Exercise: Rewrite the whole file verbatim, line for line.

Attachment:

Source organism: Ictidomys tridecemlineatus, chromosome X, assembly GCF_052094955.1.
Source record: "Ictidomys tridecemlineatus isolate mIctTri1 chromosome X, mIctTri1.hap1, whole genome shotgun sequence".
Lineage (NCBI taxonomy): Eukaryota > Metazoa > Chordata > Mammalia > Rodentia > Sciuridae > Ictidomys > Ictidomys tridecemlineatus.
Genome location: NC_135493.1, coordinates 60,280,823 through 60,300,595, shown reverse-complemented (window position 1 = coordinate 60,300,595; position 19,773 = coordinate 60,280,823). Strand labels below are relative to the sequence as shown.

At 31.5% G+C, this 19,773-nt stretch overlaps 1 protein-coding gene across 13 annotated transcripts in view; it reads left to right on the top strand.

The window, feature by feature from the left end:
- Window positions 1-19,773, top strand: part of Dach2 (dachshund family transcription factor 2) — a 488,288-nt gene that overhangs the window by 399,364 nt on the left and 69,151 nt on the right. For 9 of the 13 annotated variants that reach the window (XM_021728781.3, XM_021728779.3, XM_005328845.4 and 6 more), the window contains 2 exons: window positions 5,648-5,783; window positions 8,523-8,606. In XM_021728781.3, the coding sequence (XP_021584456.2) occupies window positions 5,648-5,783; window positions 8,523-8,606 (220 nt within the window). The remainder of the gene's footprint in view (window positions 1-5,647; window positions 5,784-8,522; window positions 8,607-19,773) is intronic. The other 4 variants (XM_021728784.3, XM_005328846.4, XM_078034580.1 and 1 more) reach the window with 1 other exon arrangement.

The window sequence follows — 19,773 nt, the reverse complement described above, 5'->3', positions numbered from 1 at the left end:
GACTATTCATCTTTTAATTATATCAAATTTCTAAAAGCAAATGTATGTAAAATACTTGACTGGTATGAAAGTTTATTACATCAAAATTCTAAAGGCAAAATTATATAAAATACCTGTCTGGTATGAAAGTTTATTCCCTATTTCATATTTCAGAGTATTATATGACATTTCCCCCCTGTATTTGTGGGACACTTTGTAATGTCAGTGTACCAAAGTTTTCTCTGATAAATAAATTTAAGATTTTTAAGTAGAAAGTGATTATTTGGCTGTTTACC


Source organism: Ictidomys tridecemlineatus, chromosome X, assembly GCF_052094955.1.
Source record: "Ictidomys tridecemlineatus isolate mIctTri1 chromosome X, mIctTri1.hap1, whole genome shotgun sequence".
Lineage (NCBI taxonomy): Eukaryota > Metazoa > Chordata > Mammalia > Rodentia > Sciuridae > Ictidomys > Ictidomys tridecemlineatus.
Genome location: NC_135493.1, coordinates 60,280,823 through 60,300,595, shown reverse-complemented (window position 1 = coordinate 60,300,595; position 19,773 = coordinate 60,280,823). Strand labels below are relative to the sequence as shown.

At 31.5% G+C, this 19,773-nt stretch overlaps 1 protein-coding gene across 13 annotated transcripts in view; it reads left to right on the top strand.

The window, feature by feature from the left end:
- Window positions 1-19,773, top strand: part of Dach2 (dachshund family transcription factor 2) — a 488,288-nt gene that overhangs the window by 399,364 nt on the left and 69,151 nt on the right. For 9 of the 13 annotated variants that reach the window (XM_021728781.3, XM_021728779.3, XM_005328845.4 and 6 more), the window contains 2 exons: window positions 5,648-5,783; window positions 8,523-8,606. In XM_021728781.3, the coding sequence (XP_021584456.2) occupies window positions 5,648-5,783; window positions 8,523-8,606 (220 nt within the window). The remainder of the gene's footprint in view (window positions 1-5,647; window positions 5,784-8,522; window positions 8,607-19,773) is intronic. The other 4 variants (XM_021728784.3, XM_005328846.4, XM_078034580.1 and 1 more) reach the window with 1 other exon arrangement.

The window sequence follows — 19,773 nt, the reverse complement described above, 5'->3', positions numbered from 1 at the left end:
GACTATTCATCTTTTAATTATATCAAATTTCTAAAAGCAAATGTATGTAAAATACTTGACTGGTATGAAAGTTTATTACATCAAAATTCTAAAGGCAAAATTATATAAAATACCTGTCTGGTATGAAAGTTTATTCCCTATTTCATATTTCAGAGTATTATATGACATTTCCCCCCTGTATTTGTGGGACACTTTGTAATGTCAGTGTACCAAAGTTTTCTCTGATAAATAAATTTAAGATTTTTAAGTAGAAAGTGATTATTTGGCTGTTTACC